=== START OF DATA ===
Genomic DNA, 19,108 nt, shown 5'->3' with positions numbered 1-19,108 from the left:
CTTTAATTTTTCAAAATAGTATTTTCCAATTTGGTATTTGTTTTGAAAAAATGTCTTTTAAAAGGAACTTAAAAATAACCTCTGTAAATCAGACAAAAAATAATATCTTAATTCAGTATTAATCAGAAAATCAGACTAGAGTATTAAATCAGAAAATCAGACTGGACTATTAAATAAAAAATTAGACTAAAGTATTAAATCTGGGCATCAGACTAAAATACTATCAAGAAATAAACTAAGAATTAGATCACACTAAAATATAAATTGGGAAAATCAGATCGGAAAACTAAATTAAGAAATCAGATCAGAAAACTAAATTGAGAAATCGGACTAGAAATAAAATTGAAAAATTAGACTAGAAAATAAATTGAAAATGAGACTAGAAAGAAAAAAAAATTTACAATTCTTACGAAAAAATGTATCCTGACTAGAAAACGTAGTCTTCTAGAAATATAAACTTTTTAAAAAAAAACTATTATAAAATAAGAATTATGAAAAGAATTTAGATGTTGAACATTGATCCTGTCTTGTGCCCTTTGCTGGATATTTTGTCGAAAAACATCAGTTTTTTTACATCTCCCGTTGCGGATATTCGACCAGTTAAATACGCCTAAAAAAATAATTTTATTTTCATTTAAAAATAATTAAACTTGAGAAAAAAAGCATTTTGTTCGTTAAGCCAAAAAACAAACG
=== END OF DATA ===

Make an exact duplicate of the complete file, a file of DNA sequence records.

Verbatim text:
Genomic DNA, 19,108 nt, shown 5'->3' with positions numbered 1-19,108 from the left:
CTTTAATTTTTCAAAATAGTATTTTCCAATTTGGTATTTGTTTTGAAAAAATGTCTTTTAAAAGGAACTTAAAAATAACCTCTGTAAATCAGACAAAAAATAATATCTTAATTCAGTATTAATCAGAAAATCAGACTAGAGTATTAAATCAGAAAATCAGACTGGACTATTAAATAAAAAATTAGACTAAAGTATTAAATCTGGGCATCAGACTAAAATACTATCAAGAAATAAACTAAGAATTAGATCACACTAAAATATAAATTGGGAAAATCAGATCGGAAAACTAAATTAAGAAATCAGATCAGAAAACTAAATTGAGAAATCGGACTAGAAATAAAATTGAAAAATTAGACTAGAAAATAAATTGAAAATGAGACTAGAAAGAAAAAAAAATTTACAATTCTTACGAAAAAATGTATCCTGACTAGAAAACGTAGTCTTCTAGAAATATAAACTTTTTAAAAAAAAACTATTATAAAATAAGAATTATGAAAAGAATTTAGATGTTGAACATTGATCCTGTCTTGTGCCCTTTGCTGGATATTTTGTCGAAAAACATCAGTTTTTTTACATCTCCCGTTGCGGATATTCGACCAGTTAAATACGCCTAAAAAAATAATTTTATTTTCATTTAAAAATAATTAAACTTGAGAAAAAAAGCATTTTGTTCGTTAAGCCAAAAAACAAACG